- In addition, generic hyperlink text will not provide users of assistive technology with the intended purpose or destination of the link.
Does the PDF contain data tables? If so, are they tagged as
tables with proper structural markup (in the tags pane is there a
'Table' tag with the appropriate 'TR', 'TH' and 'TD' tags nested
under it)? Does the table markup match the visual representation
of the table within the document?
- Tables that do not have proper structural markup will not be fully accessible to users of assistive technology as the relationships between the intended header and data cells is not accurately represented.
- If the structural markup of a table does not match the visual representation of that table, the information will not be accurately identified and rendered by assistive technology in the manner intended.
- Improper table markup can lead to misinterpretation of the data being presented and may lead users to misunderstand the overall concept of the data.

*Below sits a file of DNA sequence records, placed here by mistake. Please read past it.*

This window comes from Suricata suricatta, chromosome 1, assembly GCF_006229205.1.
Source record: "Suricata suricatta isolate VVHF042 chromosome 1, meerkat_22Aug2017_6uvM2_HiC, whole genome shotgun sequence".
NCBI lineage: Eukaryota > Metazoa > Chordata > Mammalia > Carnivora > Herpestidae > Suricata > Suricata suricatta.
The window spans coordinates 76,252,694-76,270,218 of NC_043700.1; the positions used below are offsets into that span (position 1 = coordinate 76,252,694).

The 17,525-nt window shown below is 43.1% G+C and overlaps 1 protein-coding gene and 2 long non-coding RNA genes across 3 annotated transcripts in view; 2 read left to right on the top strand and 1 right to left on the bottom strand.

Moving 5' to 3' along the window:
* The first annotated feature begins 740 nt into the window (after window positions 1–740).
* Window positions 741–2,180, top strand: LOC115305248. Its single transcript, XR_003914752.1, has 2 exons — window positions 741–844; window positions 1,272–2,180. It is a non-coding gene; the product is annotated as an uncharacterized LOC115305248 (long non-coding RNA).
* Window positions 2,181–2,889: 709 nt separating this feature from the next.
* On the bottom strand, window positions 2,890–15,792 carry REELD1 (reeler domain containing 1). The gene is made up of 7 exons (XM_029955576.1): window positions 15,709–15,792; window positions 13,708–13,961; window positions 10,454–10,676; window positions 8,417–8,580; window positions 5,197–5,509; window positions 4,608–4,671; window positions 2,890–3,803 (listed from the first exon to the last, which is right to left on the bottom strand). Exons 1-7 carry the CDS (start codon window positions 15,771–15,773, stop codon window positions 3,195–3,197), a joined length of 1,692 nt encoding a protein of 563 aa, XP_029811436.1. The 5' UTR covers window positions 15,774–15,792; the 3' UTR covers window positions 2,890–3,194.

Does the PDF contain form fields? If so, does each form field
have a unique label and tooltip associated with it? Are the form
fields properly tagged (for each form field: in the tags pane,
are there 'Form' tags with an associated 'OBJR' tag nested under
- Each form field must have a unique label and tooltip that allows assistive technology users to correctly identify what the form field's purpose is and enter the correct information being requested.
- The use of generic or repetitive form labels and tooltips can lead to confusion and frustration for users of assistive technology, as they will not be able to properly identify the intended purpose of each form field.
- Additionally, should changes need to be made to the form fields, the use of generic form fields and labels will make this task more difficult as the editor will need to manually scroll through the form field list while looking at the PDF form itself to determine if they are editing the correct field.
If any audio or video content was embedded into the PDF, were